Jesus begins His ministry by quoting Isaiah 61:1-2 which expresses that His ministry would include the poor, the prisoner, the blind and the oppressed. Jesus entered the synagogue in Nazareth, the city where he was raised, and stood up to read from the scroll of the prophet Isaiah. He deliberately found a specific passage and proclaimed, “The Spirit of the Lord is on me, because he has anointed me to proclaim good news to the poor. He has sent me to proclaim freedom for the prisoners and recovery of sight for the blind, to set the oppressed free, to proclaim the year of the Lord’s favor.”[10] Jesus touched the leper and paralytic. He ate with tax collectors and sinners. He offered the free gift of salvation to those who were least expected to receive divine favor—a sinful woman, a tax collector, and a criminal that was executed next to him on the cross. “The world of the 1st century, like the world of the 21st century, based its security on certain things: human commodities, social status, family and ethnic ties, power and human accomplishment. Jesus challenged the human tendency to find security in such things.”[11] Reliance on wealth and social status is the problem. Some wealthy and powerful people were also followers of Jesus. The Lord’s offer of forgiveness and salvation was for all regardless of their social or economic status.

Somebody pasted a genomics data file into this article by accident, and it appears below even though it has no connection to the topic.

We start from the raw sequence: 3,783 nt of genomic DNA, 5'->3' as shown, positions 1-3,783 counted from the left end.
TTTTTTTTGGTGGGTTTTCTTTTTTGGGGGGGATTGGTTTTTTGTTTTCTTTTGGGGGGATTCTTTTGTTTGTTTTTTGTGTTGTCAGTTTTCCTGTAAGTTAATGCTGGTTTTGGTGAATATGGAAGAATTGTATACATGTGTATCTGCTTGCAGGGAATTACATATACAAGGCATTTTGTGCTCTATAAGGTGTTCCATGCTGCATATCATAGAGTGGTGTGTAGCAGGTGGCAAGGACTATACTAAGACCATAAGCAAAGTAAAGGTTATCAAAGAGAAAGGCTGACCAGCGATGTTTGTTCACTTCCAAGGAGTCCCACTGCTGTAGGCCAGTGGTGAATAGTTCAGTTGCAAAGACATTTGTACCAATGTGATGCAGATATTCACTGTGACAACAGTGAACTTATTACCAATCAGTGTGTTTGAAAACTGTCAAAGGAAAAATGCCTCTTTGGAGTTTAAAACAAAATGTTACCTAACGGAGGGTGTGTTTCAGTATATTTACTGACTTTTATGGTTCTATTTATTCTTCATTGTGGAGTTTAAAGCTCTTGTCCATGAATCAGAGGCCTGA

In Luke 15 Jesus offers a defense of His gospel to the outcast. This follows after the parable of the Great Banquet in Luke 14:15-24 which speaks of the entrance of the outcasts into the kingdom and the exclusion of the religious elite. In Luke 15:1-2, the religious leaders                                                                                                                                                                                                                                                                                                                                                                                                                               of the day ridiculed Jesus because He sat down to eat with the outcasts of society. They said, “This man welcomes sinners and eats with them.”[12]  Table fellowship is a serious matter anywhere in the world and this is especially true in the Middle East. To invite someone to a meal was a great honor. “It was an offer of peace, trust, brotherhood, and forgiveness; in short, sharing a meal meant sharing life.”[13] In the East at this time, much like today, a nobleman may pay to feed the poor and hungry but he would not sit down to eat with them.[14] The religious leaders were scandalized by the fact that Jesus sat down to eat with blatantly immoral people. The religious leaders thought, “If He (Jesus) is who He claims to be, he would be with us instead of these scoundrels because we are the religious leaders of this community.” Jesus shares three parables in response to the complaints of the Pharisees: the lost sheep, the lost coin, and the gracious father. “Jesus underscores the joy of finding something precious that has been lost.”[15] Jesus attracts sinners while the Pharisees are too self-righteous to associate with them. According to Luke 19:10, Jesus came to seek and save those who are lost.